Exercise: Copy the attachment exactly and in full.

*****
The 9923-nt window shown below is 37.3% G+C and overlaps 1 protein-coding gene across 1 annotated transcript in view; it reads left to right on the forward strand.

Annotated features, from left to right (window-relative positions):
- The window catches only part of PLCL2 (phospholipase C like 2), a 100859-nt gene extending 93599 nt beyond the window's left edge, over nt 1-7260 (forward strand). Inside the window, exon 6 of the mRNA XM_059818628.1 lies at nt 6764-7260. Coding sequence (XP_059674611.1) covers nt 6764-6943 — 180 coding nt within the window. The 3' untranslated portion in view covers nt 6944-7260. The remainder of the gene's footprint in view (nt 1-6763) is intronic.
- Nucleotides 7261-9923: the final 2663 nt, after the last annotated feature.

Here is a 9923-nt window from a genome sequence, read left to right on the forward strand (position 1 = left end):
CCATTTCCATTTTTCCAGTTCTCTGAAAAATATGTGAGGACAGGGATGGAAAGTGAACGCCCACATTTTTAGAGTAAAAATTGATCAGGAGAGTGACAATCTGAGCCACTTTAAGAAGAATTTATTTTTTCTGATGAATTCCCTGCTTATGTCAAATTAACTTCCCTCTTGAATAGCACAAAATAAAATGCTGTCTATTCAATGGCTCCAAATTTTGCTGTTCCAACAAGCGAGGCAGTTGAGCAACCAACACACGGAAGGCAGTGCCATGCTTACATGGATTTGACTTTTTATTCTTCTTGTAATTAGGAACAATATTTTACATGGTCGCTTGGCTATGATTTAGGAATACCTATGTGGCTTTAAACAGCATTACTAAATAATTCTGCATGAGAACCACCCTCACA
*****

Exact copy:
The 9923-nt window shown below is 37.3% G+C and overlaps 1 protein-coding gene across 1 annotated transcript in view; it reads left to right on the forward strand.

Annotated features, from left to right (window-relative positions):
- The window catches only part of PLCL2 (phospholipase C like 2), a 100859-nt gene extending 93599 nt beyond the window's left edge, over nt 1-7260 (forward strand). Inside the window, exon 6 of the mRNA XM_059818628.1 lies at nt 6764-7260. Coding sequence (XP_059674611.1) covers nt 6764-6943 — 180 coding nt within the window. The 3' untranslated portion in view covers nt 6944-7260. The remainder of the gene's footprint in view (nt 1-6763) is intronic.
- Nucleotides 7261-9923: the final 2663 nt, after the last annotated feature.

Here is a 9923-nt window from a genome sequence, read left to right on the forward strand (position 1 = left end):
CCATTTCCATTTTTCCAGTTCTCTGAAAAATATGTGAGGACAGGGATGGAAAGTGAACGCCCACATTTTTAGAGTAAAAATTGATCAGGAGAGTGACAATCTGAGCCACTTTAAGAAGAATTTATTTTTTCTGATGAATTCCCTGCTTATGTCAAATTAACTTCCCTCTTGAATAGCACAAAATAAAATGCTGTCTATTCAATGGCTCCAAATTTTGCTGTTCCAACAAGCGAGGCAGTTGAGCAACCAACACACGGAAGGCAGTGCCATGCTTACATGGATTTGACTTTTTATTCTTCTTGTAATTAGGAACAATATTTTACATGGTCGCTTGGCTATGATTTAGGAATACCTATGTGGCTTTAAACAGCATTACTAAATAATTCTGCATGAGAACCACCCTCACA